His involvement in sport administration in a wide variety of sport organisations would continue for the next twenty years on local, national and international level.
Most notable was his involvement in the struggle-era, non-racial South African Council of Sport (SACOS), the formation of the National Sports Council (NSC), and the South African Rugby Football Union (SARFU).
During this time in the struggle he was an active campaigner for non-racial sport, traveling to New Zealand in 1981 on behalf of the UDF to campaign successfully against a planned Springbok rugby tour - an activity that cost him jail time upon his return.
His service to South African sport was indispensible during his tenure as Minister of Sport from 2004 - 2010, during which time he served as Board Director of the 2010 FIFA World Cup Local Organising Committee, and in 2013 he was elected as Vice President of the World Anti-Doping Agency, a position he held for three years.
It was also during his time as Minister that the controversy surrounding Caster Semenya started. Stofile was vociferous in his support for Semenya, promising 'third world war' over her then impending gender tests.
Unfortunately, Rev Stofile did not live one more week to witness the historic victory of Caster Semenya where she won gold at the 2016 Rio Olympics in the 800 metre finals .
He was a leader in his own right and distinguished himself as a pioneer in delivering community service. He demonstrated his leadership in many initiatives which other speakers before me have alluded to throughout our country and internationally.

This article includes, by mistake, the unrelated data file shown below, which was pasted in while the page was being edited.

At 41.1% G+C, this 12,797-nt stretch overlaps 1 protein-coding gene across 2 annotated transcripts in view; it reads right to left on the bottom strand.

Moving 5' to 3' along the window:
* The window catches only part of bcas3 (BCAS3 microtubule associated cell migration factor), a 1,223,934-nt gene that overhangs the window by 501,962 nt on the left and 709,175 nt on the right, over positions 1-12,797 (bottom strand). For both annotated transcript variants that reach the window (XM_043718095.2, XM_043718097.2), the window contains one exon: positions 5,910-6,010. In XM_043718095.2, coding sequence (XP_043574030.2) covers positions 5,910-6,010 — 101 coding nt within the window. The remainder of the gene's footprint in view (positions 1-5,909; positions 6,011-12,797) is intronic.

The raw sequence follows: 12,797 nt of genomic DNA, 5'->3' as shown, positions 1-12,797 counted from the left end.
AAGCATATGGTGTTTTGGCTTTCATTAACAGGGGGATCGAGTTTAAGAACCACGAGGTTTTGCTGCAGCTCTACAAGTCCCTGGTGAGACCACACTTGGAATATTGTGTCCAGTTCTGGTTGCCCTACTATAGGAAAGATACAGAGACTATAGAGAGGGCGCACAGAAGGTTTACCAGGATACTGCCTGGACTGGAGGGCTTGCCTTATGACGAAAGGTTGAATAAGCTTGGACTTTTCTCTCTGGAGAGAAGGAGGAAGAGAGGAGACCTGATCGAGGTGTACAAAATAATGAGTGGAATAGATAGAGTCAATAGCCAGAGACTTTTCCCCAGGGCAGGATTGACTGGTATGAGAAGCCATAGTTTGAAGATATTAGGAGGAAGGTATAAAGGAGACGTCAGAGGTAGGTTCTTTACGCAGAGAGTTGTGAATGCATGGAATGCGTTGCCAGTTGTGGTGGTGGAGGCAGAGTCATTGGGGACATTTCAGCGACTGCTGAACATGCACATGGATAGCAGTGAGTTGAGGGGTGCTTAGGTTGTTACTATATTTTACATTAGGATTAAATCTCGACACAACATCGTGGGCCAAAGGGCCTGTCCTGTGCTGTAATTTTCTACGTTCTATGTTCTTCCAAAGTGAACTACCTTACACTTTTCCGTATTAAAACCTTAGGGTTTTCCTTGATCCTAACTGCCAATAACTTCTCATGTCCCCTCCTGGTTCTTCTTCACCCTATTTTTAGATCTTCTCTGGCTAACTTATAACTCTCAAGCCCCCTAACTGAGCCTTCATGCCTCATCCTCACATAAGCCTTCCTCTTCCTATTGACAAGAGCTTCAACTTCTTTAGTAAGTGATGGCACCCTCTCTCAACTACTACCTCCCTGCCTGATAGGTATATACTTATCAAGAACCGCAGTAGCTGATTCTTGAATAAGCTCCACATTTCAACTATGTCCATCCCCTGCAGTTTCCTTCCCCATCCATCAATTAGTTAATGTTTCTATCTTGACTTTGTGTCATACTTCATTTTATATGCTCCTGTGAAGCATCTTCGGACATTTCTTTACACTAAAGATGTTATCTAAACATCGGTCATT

One such initiative, for which we will remain eternally grateful, was his dedication to improve the well-being of sports people in South Africa.
The vision of the Department of Sport and Recreation is: "An Active and Winning Sport Nation". Reverend Stofile was an embodiment of that vision until his last day on this earth.
To realise this vision, he deemed it important to improve the development and transformation of our youth through sport. His untimely departure has robbed us of a selfless man who put the interests of his fellow human beings above his own.
We will sorely miss his energy and "never give-up" attitude in the sport sector.
With his untimely departure, it is left up to all of us, whether in government, civil society or the religious sector, to carry forward the cause which he so dearly championed.
It is up to us to ensure that all sports people are provided with equal opportunities and that we as government and private sector create these sporting opportunities whether it is for leisure or professional purposes. It is only through sport that we can combat the scourge of alcohol and drug abuse that is frying the brains of our youth.
Till his last breath, Rev Stofile remained , a unionist, a revolutionary, a fighter for the rights of all sport men and women; comrade Stofile was baptised in the dusty streets of Alice and in the revolutionary fires of our struggle for national liberation and social emancipation.
A great youth leader of his generation and a tireless soccer and rugby player and a fanatic till the end, bred among the brave young lions in the rugby circles of the Eastern Cape Province! He also contributed in the struggles of the youth of this Province.
Equal to the challenges of his time, he occupied the centre stage of our sport and recreation in the late sixties and to the late 2000s in response to the call by our democratic government to open all opportunities for participation in sport and recreation at all levels of participation.
Comrades and friends,
We came here today to celebrate Rev Stofile's fulfilling journey of life. As you have heard from many speakers, there are many reasons to celebrate his life.
We are profoundly glad that Rev Stofile lived amongst us. We cherish the memory of his deeds and character. Let us honour the life of Rev Stofile by following in his footsteps and share in the life of our communities.
Let us take his spear and go forward; he has completed his race with flying colours. The world remains with us now!
May his soul rest in peace!
Source: Government of South Africa